The motto E Pluribus Unum was first proposed by the U.S. Continental Congress in 1782, for use on the Great Seal of the United States. The immediate inspiration for the use of this term is generally believed to be Gentlemen's Magazine, which was an important men's magazine published in England beginning in the early 18th century. It was a very influential magazine among the intellectual elite. Every year, Gentlemen's Magazine would do a special issue, comprised of the best of the year's articles, and the Latin term "E Pluribus Unum" appeared on the title page as a way of explaining that this issue of the magazine became "one issue from many previous issues."
E Pluribus Unum on CoinsThe first use of E Pluribus Unum on coins was in 1795, when it was used on the Half Eagle ($5.00 gold piece.) The reverse design motif is based on the Great Seal of the United States, and depicts an eagle holding a banner in its beak bearing the motto E PLURIBUS UNUM. The motto was first used on a silver coin three years later in 1798, and apeared on all U.S. gold and silver coinage shortly thereafter. However, E Pluribus Unum's use on U.S. coinage wasn't uninterrupted.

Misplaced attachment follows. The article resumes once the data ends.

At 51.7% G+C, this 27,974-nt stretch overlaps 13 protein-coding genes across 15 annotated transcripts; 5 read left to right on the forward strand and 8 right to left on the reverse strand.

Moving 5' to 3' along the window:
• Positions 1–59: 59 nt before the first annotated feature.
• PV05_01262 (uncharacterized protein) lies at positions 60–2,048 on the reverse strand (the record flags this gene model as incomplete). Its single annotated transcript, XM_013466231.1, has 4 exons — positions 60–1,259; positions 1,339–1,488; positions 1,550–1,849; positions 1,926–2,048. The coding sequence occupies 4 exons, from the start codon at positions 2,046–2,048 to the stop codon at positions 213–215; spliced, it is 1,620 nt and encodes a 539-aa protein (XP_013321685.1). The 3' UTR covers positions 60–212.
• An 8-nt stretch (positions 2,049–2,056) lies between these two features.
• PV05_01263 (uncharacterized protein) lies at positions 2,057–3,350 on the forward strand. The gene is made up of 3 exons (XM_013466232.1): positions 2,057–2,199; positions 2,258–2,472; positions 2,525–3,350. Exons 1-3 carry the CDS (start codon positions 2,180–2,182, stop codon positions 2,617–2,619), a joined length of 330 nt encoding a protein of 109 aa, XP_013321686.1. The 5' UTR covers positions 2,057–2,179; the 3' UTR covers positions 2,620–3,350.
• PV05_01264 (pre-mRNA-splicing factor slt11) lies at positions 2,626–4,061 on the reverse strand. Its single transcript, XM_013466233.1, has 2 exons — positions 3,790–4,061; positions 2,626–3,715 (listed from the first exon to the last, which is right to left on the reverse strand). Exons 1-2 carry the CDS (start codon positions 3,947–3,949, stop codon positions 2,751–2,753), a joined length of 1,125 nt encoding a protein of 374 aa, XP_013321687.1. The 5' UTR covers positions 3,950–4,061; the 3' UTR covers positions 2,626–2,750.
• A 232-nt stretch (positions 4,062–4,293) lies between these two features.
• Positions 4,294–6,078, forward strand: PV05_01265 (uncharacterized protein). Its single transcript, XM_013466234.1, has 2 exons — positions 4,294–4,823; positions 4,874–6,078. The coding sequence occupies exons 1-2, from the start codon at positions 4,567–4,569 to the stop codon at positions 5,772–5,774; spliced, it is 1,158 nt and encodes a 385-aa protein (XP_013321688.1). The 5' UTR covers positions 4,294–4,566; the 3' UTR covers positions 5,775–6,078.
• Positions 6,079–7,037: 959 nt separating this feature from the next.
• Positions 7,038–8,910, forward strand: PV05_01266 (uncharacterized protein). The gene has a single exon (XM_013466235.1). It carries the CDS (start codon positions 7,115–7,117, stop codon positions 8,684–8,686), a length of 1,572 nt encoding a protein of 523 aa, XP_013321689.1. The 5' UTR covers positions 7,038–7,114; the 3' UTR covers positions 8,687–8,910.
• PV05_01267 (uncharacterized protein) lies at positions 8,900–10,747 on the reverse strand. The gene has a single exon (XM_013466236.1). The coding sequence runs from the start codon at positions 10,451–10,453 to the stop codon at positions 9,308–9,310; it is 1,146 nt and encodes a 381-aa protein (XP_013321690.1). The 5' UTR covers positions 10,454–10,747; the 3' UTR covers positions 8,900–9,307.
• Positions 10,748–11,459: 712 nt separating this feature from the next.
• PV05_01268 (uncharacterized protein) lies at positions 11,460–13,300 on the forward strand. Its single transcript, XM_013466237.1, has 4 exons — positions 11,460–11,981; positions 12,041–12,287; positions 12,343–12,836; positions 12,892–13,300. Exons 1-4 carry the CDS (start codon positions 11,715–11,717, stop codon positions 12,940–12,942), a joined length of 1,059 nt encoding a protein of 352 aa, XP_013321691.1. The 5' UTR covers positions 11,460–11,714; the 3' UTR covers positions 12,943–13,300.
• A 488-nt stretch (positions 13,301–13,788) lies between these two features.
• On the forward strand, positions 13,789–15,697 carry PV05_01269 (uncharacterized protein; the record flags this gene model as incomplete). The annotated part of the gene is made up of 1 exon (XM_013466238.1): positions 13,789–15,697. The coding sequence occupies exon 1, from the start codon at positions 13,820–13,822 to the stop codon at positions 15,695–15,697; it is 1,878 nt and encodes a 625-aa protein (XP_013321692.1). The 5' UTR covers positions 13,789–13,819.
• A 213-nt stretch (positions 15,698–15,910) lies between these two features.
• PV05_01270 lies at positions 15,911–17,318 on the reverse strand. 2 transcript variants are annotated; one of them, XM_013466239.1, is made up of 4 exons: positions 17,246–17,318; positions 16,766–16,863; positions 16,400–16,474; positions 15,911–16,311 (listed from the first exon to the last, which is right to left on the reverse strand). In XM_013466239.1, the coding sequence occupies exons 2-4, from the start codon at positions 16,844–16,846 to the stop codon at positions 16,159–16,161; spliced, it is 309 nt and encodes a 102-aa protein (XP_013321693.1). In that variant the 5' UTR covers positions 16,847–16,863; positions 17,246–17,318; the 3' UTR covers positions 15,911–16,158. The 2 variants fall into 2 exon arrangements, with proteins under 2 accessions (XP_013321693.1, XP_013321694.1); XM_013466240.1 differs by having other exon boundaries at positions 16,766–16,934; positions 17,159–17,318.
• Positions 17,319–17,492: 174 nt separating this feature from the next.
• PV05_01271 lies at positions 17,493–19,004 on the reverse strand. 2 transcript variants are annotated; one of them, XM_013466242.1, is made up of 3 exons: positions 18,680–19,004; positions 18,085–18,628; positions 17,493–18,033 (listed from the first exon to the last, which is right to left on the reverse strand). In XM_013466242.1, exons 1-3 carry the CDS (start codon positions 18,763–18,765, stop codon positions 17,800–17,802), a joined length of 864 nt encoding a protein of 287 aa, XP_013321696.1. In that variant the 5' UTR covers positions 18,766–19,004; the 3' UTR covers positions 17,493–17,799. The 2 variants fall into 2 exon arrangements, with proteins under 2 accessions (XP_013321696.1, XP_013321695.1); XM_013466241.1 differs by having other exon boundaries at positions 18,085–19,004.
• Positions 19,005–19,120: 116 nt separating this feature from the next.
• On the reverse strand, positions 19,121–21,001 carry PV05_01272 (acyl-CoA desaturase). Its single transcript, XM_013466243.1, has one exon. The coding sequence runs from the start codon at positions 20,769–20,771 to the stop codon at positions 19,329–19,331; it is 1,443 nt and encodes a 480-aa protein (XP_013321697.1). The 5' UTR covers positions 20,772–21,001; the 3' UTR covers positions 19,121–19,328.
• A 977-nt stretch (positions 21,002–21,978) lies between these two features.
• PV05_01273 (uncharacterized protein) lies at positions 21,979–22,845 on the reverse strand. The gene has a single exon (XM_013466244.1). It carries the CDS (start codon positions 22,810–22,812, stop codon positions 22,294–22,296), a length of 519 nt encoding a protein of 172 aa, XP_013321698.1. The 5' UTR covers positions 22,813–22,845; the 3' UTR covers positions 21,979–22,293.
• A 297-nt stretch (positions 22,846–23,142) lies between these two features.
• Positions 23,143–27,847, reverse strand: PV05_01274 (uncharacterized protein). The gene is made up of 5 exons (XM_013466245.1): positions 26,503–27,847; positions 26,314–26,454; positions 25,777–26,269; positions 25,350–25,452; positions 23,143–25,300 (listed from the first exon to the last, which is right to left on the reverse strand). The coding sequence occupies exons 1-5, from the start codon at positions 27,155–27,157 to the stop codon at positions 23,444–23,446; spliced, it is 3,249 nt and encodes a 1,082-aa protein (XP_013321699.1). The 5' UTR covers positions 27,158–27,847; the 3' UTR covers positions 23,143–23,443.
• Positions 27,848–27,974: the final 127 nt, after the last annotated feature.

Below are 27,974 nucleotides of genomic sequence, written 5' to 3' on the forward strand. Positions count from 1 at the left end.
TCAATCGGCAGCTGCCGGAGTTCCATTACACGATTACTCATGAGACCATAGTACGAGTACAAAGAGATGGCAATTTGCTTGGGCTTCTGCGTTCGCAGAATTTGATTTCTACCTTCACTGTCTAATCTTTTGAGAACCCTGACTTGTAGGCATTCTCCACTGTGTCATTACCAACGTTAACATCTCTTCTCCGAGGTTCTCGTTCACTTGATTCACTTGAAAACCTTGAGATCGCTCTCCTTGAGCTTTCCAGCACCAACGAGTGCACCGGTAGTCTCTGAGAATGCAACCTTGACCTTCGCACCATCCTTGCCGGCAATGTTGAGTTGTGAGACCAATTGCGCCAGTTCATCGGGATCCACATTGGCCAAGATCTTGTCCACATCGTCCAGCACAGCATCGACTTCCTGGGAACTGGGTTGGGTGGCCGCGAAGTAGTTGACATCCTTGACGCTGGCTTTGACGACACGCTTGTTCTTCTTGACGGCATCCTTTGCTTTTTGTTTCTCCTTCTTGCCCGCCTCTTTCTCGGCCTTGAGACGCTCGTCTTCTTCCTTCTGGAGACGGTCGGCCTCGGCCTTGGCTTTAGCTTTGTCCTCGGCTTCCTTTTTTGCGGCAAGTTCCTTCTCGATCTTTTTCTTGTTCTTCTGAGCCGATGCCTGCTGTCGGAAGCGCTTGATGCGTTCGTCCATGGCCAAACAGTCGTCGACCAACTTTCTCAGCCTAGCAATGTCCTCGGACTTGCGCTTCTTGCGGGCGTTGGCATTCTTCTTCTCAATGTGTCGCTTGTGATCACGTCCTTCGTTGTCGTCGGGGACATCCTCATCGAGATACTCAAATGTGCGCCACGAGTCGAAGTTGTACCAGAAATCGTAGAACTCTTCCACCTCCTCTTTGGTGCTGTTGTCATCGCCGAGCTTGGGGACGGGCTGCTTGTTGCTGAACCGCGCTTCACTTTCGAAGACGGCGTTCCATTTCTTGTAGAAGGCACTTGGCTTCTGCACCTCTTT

In 1834, E Pluribus Unum was removed from gold coins to mark a minor debasement in the fineness of the gold. Once again, the silver coins soon followed, and E Pluribus Unum didn't appear on any U.S. coins again until 1866, when it returned to several coin types, including the Half Eagle, Eagle ($10 gold piece,) Double Eagle ($20.00 gold piece,) silver One Dollar, and Quarter Dollar. In 1873, a law was passed that required E Pluribus Unum to appear on all U.S. coins when new designs went into effect, and the motto appears on all U.S. coins to this day as a result.
Fun Facts About E Pluribus UnumJust as the U.S. has thirteen original colonies, E Pluribus Unum has thirteen letters in it.
The term ex pluribus unum (a minor variation) dates to ancient times, where Saint Augustine uses it in his c. 397-398 Confessions (Book IV.)
E Pluribus Unum still appears on U.S. coins even though it is no longer the official national motto! That honor was given to In God We Trust in 1956 by an Act of Congress (36 U.S.C. § 302.)